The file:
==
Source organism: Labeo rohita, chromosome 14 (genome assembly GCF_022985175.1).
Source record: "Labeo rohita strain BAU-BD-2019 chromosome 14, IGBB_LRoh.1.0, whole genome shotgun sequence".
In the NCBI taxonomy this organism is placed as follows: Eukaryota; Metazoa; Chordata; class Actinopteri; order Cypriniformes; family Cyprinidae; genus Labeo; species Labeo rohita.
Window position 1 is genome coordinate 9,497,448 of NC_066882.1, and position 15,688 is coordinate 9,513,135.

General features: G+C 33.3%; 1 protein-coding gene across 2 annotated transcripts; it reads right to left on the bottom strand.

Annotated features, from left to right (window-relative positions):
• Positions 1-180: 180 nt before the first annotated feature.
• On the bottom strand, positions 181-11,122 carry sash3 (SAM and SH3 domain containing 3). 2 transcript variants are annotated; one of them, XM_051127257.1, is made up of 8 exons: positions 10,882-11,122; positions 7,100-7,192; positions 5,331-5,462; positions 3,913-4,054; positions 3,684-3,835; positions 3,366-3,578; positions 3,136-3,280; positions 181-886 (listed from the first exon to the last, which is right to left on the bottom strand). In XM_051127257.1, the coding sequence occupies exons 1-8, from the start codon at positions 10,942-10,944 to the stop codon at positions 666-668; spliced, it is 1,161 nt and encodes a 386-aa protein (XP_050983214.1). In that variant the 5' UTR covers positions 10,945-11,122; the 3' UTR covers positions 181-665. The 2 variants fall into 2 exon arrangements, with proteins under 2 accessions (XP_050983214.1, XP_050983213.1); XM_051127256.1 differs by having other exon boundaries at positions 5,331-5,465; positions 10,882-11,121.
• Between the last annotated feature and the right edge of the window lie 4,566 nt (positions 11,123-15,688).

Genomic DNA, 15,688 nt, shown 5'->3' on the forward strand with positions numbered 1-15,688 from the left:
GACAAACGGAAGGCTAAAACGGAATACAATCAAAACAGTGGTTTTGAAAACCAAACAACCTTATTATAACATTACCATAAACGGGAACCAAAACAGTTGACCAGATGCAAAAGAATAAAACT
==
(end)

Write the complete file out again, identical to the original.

Source organism: Labeo rohita, chromosome 14 (genome assembly GCF_022985175.1).
Source record: "Labeo rohita strain BAU-BD-2019 chromosome 14, IGBB_LRoh.1.0, whole genome shotgun sequence".
In the NCBI taxonomy this organism is placed as follows: Eukaryota; Metazoa; Chordata; class Actinopteri; order Cypriniformes; family Cyprinidae; genus Labeo; species Labeo rohita.
Window position 1 is genome coordinate 9,497,448 of NC_066882.1, and position 15,688 is coordinate 9,513,135.

General features: G+C 33.3%; 1 protein-coding gene across 2 annotated transcripts; it reads right to left on the bottom strand.

Annotated features, from left to right (window-relative positions):
• Positions 1-180: 180 nt before the first annotated feature.
• On the bottom strand, positions 181-11,122 carry sash3 (SAM and SH3 domain containing 3). 2 transcript variants are annotated; one of them, XM_051127257.1, is made up of 8 exons: positions 10,882-11,122; positions 7,100-7,192; positions 5,331-5,462; positions 3,913-4,054; positions 3,684-3,835; positions 3,366-3,578; positions 3,136-3,280; positions 181-886 (listed from the first exon to the last, which is right to left on the bottom strand). In XM_051127257.1, the coding sequence occupies exons 1-8, from the start codon at positions 10,942-10,944 to the stop codon at positions 666-668; spliced, it is 1,161 nt and encodes a 386-aa protein (XP_050983214.1). In that variant the 5' UTR covers positions 10,945-11,122; the 3' UTR covers positions 181-665. The 2 variants fall into 2 exon arrangements, with proteins under 2 accessions (XP_050983214.1, XP_050983213.1); XM_051127256.1 differs by having other exon boundaries at positions 5,331-5,465; positions 10,882-11,121.
• Between the last annotated feature and the right edge of the window lie 4,566 nt (positions 11,123-15,688).

Genomic DNA, 15,688 nt, shown 5'->3' on the forward strand with positions numbered 1-15,688 from the left:
GACAAACGGAAGGCTAAAACGGAATACAATCAAAACAGTGGTTTTGAAAACCAAACAACCTTATTATAACATTACCATAAACGGGAACCAAAACAGTTGACCAGATGCAAAAGAATAAAACT